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Resolved one of the biggest maritime mysteries of the XXth century

USS Conestoga left the port of San Francisco while headed to Pearl Harbor, Hawaii, first and then to Samoa Islands. The ship was built to escort convoys and barges but the US Marine bought it in 1917 for war duties. Conestoga never made it to Hawaii and the wreck has been looked for in the Pacific Ocean for almost 100 years, mostly to give hope to the families of the 56 sailors that were on board during the wreckage, in order to give them any information about their beloved ones.

Few days ago, the NOAA (National Oceanic and Atmospheric Administration) announced the wreck of the Conestoga was found near the port the ship had left from: in the Gulf of the Farallones, just twenty miles off the coast of San Francisco and the Golden Gate Bridge. It seems that a storm generated difficult meteo-marine conditions just after the ship had left, and that the ship soon started leaking and sank right after.


Researches started several days after the ship had left San Francisco, suspicions arose when it never showed up in Pearl Harbor, and focused just on the sea portion around Hawaii. It was only several months later, when a tender to the Conestoga was found a few miles off the coast of Mexico, that researches moved toward the American coasts of the Pacific. The American press reported press coverage and mass mobilization around the discovery were huge, and would be equaled only several years after for the search for aviator Amelia Earhardt. Still, researches were suspended after few months.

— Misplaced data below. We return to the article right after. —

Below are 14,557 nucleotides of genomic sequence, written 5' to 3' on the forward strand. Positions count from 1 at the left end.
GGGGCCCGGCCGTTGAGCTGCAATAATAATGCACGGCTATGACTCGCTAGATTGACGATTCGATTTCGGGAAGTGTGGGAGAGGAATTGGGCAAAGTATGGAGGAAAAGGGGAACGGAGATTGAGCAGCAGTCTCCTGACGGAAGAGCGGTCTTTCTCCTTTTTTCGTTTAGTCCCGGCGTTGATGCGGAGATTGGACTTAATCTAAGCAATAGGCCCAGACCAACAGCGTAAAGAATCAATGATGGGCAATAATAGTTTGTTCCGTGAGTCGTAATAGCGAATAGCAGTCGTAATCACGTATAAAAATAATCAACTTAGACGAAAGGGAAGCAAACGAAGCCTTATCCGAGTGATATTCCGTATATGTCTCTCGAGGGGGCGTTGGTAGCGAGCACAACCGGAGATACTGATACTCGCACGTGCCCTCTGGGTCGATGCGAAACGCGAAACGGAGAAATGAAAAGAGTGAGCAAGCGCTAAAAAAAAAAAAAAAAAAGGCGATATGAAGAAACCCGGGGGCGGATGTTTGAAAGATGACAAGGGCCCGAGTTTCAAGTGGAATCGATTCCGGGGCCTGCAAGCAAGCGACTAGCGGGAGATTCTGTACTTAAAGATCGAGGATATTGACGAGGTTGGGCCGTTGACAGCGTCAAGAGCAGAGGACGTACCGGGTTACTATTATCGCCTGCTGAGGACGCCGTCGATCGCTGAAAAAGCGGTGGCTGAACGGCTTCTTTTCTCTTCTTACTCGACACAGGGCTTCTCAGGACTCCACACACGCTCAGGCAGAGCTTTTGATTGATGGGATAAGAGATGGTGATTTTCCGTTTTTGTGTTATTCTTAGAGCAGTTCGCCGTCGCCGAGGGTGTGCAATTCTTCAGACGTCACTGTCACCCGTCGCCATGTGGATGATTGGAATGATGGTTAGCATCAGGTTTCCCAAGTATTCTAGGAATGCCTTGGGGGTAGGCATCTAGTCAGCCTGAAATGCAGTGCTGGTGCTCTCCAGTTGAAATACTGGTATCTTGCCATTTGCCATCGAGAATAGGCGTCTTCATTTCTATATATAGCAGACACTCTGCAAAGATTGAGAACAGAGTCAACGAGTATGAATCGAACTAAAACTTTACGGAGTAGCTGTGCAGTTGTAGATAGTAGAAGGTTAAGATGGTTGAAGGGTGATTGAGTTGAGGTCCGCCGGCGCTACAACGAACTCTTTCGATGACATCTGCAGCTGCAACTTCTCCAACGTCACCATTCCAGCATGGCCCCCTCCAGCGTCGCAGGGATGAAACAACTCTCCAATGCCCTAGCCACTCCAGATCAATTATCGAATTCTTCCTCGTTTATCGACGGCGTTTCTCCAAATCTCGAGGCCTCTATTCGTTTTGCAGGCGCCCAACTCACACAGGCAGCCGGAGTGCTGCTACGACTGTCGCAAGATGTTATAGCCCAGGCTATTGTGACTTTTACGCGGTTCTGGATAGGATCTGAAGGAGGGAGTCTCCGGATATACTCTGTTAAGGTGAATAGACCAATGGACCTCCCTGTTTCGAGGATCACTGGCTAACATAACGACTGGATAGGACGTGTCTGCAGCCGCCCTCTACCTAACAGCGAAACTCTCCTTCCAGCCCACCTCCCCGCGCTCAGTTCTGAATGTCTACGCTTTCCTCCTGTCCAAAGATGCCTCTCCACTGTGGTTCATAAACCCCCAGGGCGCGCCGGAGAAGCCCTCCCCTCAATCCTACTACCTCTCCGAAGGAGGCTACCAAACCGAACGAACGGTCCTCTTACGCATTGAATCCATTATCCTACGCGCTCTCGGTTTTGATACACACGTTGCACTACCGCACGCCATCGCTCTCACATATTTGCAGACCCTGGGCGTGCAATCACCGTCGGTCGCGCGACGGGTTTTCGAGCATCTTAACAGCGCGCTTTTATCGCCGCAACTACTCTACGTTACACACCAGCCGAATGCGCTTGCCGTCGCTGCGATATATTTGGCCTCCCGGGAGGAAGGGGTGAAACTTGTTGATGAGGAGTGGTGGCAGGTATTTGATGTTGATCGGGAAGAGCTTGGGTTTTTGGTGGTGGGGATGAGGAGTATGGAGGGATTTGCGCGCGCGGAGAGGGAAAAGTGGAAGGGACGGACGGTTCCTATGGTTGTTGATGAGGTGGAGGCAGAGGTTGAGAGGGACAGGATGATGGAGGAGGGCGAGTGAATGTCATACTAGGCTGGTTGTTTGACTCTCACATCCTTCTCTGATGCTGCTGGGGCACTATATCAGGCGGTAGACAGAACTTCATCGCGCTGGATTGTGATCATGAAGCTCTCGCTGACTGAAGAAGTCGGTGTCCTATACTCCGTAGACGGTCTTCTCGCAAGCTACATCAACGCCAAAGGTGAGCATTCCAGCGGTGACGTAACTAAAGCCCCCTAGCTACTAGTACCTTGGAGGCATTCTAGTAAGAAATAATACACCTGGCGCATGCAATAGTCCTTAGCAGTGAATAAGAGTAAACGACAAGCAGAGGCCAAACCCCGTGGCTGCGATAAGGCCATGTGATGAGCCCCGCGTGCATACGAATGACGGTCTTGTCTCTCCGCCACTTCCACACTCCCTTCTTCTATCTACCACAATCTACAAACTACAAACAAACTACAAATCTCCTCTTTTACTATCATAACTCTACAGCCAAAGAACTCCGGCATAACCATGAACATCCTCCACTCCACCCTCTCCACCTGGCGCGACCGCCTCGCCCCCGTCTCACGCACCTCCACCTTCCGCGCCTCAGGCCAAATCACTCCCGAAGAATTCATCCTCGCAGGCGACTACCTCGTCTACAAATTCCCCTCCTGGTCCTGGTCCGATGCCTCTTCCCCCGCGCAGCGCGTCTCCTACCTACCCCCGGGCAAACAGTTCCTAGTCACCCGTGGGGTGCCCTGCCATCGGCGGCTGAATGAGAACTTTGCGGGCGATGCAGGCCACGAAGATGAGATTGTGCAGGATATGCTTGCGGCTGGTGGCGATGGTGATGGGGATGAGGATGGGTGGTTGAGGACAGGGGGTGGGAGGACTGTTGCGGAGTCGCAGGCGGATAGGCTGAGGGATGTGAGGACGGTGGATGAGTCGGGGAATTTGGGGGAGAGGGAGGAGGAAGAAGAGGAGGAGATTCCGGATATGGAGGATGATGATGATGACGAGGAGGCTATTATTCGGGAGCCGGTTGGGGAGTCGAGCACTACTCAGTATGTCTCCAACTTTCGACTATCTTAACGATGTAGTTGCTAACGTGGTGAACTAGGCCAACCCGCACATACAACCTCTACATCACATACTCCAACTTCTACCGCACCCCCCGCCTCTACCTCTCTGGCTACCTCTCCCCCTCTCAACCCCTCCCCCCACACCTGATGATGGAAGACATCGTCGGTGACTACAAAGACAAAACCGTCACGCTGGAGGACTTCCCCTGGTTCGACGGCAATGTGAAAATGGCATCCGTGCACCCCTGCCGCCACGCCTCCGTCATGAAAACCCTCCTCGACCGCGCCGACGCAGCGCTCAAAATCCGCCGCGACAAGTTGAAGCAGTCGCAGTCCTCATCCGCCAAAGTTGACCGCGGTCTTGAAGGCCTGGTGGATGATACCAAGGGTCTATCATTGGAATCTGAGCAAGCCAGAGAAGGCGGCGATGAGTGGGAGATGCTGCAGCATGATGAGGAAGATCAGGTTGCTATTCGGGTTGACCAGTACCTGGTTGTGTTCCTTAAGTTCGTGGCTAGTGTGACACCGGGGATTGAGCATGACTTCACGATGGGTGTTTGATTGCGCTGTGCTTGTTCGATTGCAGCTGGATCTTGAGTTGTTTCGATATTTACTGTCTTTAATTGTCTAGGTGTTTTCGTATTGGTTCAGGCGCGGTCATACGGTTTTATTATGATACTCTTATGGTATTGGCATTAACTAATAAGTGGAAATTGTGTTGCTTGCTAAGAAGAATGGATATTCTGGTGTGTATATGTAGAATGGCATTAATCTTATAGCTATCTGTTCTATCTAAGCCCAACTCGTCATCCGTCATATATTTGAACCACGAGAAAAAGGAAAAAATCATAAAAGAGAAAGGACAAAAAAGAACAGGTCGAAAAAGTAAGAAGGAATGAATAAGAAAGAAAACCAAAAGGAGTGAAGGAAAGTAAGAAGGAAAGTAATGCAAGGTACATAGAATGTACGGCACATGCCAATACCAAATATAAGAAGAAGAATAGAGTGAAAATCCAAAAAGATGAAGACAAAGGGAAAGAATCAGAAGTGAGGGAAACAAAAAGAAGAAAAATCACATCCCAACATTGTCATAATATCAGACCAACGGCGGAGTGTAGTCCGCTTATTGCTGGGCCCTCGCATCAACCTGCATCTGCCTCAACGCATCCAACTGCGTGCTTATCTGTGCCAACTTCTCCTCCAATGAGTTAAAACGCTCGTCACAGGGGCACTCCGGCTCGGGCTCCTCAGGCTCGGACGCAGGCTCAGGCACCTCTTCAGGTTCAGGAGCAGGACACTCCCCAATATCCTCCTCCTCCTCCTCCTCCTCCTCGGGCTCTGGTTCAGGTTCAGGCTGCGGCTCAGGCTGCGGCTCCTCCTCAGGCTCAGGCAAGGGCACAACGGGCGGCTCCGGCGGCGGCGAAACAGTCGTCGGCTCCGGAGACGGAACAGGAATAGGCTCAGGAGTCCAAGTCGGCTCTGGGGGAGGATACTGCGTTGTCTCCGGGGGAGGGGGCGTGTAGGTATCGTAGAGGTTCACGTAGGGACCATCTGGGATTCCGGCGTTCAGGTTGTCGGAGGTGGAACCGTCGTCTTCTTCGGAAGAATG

In 2009, while a NOAA ship was fathoming the deep sea in search of sunken ships it noted a wreck at 60 metres depth but it was only a few days ago that it was confirmed the wreck belongs to Conestoga. Until then, only things known were there was a wreck down there, covered in anemones and surrounded by fish, but nothing more. Identification was possibile thanks to modern technologies, in particular thanks to the use of an underwater drone that was able to take measurements and pictures of ship’s details: the wooden deck, the steam engine, boilers and a cannon, all of which matched Conestoga blueprints. A relief for the families of the sailors and a hope for NOAA to get new fundings for its exploration project of federal waters, which bottoms are still unexplored and mysterious.


Images from NOAA and Navytimes’ archives



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